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More than 400 in-law units approved as SF clears years-long backlog

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San Francisco Mayor London Breed announced on Thursday that The City has cleared its application backlog of 919 accessory dwelling units that had been waiting for approvals from various city departments for several years.

Last August, Breed issued an executive directive calling for city agencies to respond to the pending applications to create the units, also known as in-laws, and to respond new applications to build in-laws within four months.

Since Breed issued the directive, The City has been able to approve 439 applications for in-law units. More than 90 percent of the units are rent controlled. The rest of the applications have been reviewed by city agencies are awaiting to hear back from applicants.

At the press conference, Breed showcased six garages that will turn into four ADUs at 3434 18th St. in the Mission District — a Mission Housing Development Corp. property.

Breed said the bureaucratic process delayed the process for many applicants which delayed the creation of the units due to disagreements from city agencies on specific issues with an application, which why she issued the executive directive:

“We created a simple, straight-forward ADU checklist. The first of its kind so applicants can get the information they need to start the process upfront so that each department could be provide consistent feedback.”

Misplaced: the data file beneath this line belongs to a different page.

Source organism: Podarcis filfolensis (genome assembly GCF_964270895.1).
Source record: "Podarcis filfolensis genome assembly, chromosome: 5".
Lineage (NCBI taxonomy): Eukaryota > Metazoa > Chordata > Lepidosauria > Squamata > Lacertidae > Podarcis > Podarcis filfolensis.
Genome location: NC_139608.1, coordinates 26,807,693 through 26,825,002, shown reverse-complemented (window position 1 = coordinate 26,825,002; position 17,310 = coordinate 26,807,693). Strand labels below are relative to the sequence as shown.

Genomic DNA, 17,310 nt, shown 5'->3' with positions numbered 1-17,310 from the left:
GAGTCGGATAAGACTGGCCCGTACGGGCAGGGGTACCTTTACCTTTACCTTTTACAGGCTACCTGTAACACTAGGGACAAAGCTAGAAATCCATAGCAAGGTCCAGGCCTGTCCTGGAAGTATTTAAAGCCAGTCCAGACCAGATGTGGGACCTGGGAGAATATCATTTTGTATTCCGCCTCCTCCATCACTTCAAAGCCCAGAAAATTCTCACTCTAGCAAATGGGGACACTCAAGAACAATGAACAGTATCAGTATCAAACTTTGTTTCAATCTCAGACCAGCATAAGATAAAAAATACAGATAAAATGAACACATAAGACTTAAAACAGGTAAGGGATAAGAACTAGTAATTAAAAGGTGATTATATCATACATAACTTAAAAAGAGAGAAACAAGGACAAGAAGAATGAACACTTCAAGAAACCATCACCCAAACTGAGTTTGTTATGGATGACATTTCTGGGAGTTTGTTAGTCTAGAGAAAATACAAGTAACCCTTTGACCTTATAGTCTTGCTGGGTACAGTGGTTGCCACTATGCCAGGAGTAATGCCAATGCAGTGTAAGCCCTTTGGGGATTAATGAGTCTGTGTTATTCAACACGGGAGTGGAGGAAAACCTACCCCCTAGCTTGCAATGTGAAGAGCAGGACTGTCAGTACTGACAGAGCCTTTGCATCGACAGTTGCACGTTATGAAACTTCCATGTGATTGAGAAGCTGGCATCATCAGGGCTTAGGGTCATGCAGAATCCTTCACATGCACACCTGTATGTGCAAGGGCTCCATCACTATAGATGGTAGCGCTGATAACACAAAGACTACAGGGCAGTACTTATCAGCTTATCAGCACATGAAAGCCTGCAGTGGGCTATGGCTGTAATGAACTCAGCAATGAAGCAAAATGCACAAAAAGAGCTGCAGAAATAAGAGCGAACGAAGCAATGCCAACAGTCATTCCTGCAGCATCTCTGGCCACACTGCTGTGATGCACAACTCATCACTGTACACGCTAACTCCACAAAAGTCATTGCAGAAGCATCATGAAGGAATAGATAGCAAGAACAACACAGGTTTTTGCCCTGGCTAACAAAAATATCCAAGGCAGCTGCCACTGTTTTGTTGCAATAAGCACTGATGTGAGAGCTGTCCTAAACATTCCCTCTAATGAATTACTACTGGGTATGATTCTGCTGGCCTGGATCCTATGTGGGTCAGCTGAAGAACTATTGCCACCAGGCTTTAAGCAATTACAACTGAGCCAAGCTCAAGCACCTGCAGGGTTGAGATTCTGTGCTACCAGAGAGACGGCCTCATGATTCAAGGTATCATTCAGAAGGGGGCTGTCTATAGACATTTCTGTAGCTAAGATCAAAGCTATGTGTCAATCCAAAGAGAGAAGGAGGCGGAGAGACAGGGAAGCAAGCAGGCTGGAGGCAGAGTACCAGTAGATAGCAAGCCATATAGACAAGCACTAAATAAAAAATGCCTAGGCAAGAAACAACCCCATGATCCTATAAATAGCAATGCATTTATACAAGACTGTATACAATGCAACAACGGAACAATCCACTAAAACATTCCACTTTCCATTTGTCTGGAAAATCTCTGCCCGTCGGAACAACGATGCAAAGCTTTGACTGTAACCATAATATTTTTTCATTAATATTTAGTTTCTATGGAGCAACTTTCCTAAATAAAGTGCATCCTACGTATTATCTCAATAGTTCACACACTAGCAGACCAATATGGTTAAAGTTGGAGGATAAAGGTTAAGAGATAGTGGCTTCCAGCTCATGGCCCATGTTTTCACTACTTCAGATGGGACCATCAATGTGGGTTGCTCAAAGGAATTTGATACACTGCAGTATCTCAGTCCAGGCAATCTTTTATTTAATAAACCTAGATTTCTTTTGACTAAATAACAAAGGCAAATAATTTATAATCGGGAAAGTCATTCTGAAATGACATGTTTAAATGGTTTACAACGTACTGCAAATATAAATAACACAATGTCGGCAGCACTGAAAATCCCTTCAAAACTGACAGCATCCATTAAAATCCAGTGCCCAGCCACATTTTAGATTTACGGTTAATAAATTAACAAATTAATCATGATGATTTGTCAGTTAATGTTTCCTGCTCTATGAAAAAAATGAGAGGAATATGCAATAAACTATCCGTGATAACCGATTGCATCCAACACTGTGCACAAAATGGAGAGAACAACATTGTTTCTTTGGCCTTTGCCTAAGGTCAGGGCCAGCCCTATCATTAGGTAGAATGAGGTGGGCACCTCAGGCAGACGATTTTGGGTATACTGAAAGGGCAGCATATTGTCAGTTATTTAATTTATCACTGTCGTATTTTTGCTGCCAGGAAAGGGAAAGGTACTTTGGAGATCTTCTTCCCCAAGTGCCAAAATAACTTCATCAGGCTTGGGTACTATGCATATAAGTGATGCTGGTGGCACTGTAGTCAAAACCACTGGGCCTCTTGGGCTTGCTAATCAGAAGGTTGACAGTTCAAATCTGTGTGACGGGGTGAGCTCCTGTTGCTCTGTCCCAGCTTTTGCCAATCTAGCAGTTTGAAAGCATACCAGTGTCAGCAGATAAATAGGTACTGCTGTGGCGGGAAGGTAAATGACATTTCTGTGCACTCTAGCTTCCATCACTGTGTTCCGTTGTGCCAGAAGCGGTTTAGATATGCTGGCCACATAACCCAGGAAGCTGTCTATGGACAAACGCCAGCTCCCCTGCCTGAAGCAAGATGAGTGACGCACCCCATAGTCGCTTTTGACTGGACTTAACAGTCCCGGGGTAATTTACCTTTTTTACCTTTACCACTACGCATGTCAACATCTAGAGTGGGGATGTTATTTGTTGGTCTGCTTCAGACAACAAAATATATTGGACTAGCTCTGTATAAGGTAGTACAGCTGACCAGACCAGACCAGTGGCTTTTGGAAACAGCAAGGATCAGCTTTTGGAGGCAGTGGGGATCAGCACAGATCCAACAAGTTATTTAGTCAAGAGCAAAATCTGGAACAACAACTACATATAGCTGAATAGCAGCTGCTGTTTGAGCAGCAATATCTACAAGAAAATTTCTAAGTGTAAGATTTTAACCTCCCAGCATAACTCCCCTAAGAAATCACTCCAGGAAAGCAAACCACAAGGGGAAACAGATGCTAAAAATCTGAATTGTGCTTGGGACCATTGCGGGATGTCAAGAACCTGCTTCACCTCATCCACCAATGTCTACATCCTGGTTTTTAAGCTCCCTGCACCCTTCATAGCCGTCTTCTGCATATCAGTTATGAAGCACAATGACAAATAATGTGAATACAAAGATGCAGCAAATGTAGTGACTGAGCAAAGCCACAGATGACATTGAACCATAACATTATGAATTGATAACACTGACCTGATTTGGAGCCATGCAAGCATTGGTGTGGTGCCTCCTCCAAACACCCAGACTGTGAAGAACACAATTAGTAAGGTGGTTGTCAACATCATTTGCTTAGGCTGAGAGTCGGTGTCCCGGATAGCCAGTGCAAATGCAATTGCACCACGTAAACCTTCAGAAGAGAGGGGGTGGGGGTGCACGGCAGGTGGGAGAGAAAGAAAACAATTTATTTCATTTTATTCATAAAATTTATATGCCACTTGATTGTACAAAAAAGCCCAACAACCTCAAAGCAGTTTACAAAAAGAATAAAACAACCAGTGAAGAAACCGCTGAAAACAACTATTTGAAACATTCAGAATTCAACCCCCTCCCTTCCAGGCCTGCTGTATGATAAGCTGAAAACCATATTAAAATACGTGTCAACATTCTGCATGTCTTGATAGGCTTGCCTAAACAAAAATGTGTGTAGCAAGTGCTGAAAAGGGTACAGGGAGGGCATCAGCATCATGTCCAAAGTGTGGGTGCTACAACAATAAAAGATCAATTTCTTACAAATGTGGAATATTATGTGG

Since August, Breed said The City received 206 new applications to construct in-law units with all of the applications reviewed within four months. Of the new 206 applications, The City approved 18 of them.

A number of several improvements to the process included having all of the departments, such as the Planning Department, Department of Building Inspection Fire Department, San Francisco Public Utilities Commission, and the Department of Public Works, reviewing the applications together at the same time.

The new “roundtable” process allowed for the departments to issues its comments or request for changes to the applicant at the same time instead of the old process where an application would get moved around from department to department.

Breed said The City needs start looking ahead of the next generation and where they are going to live in the city they were born and raised in:

“We have to start now thinking about the future and providing more housing opportunities is really what’s going to make it possible so that the next generation of San Francisco can afford to live here and the people struggling to live here have real opportunities to live in the communities that they love.”

Serina Calhoun, a local architect that operates a firm in Hayes Valley, said she has seen a dramatic change in the ADU process since Breed issued the executive directive last August:

“Projects that were taking over two years for approvals are now being processed in four months. We submitted two projects at the end of October and they are already approved.”

Additionally, Breed has also introduced legislation to eliminate Department of Building Inspection fees for ADUs and 100 percent affordable housing projects. Fees can range from $100,000 to $150,000 for each project and are significant cost to the project’s total cost.

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